Harris Machinery rests under snow on the left. Two explorers enjoy the view.
Looking through a secure ward door at the destroyed rooms beyond.
The Western Elevator’s old moniker looks over Fort William (the neighborhood). Snow falls over Mount McKay in the background. This elevator is still active… the only active elevator in Fort William proper.
In this old repair shop, vines fall from the rotting roof to meet mossy concrete. Even though it had been dry for days, water dripped in from the roof to make permanent puddles between workstations. It was full of color and sound and industry and nature.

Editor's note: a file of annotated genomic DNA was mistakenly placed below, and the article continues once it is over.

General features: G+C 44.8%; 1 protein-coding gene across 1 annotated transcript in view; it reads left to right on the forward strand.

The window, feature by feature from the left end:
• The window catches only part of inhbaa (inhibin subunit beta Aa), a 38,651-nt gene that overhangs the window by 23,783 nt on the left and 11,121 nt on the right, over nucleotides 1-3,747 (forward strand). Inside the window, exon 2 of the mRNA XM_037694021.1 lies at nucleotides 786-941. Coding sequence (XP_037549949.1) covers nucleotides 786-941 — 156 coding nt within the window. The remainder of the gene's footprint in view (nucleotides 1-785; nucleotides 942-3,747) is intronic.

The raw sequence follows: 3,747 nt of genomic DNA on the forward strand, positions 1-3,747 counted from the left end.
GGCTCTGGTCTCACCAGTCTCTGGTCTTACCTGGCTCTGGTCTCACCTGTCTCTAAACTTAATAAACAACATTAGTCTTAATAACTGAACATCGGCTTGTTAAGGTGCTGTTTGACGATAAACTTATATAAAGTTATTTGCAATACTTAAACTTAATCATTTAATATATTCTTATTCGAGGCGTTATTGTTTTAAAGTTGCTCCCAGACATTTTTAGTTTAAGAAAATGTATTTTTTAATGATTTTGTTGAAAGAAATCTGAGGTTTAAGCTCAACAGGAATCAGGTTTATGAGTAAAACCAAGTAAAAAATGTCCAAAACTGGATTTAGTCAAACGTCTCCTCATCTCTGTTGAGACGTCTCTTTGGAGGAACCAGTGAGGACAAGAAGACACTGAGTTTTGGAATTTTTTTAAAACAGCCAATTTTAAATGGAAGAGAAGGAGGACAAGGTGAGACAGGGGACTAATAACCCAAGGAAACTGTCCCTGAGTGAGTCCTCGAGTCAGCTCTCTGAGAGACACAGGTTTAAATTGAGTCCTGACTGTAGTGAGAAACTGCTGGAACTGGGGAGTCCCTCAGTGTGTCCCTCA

Between the repair shops and the stock department is this odd little structure. No, the walls are not level–it’s not your eyes. The shops slope left, the structure slopes right.
Above the offices is this little section of factory that still has strips of wood flooring. This may be where the upholstery was cut.
These stairs were probably removed to discourage scrapping and graffiti. Ask me if it worked.
An ajar car elevator car afar, technically.
On the left is the 1907 elevator section and its 1926 expansion is on the right. Interesting how the century-old silos seem to be faring better. Windows provided light to the underground conveyor tunnels, which were used to bring grain out of the silos by gravity.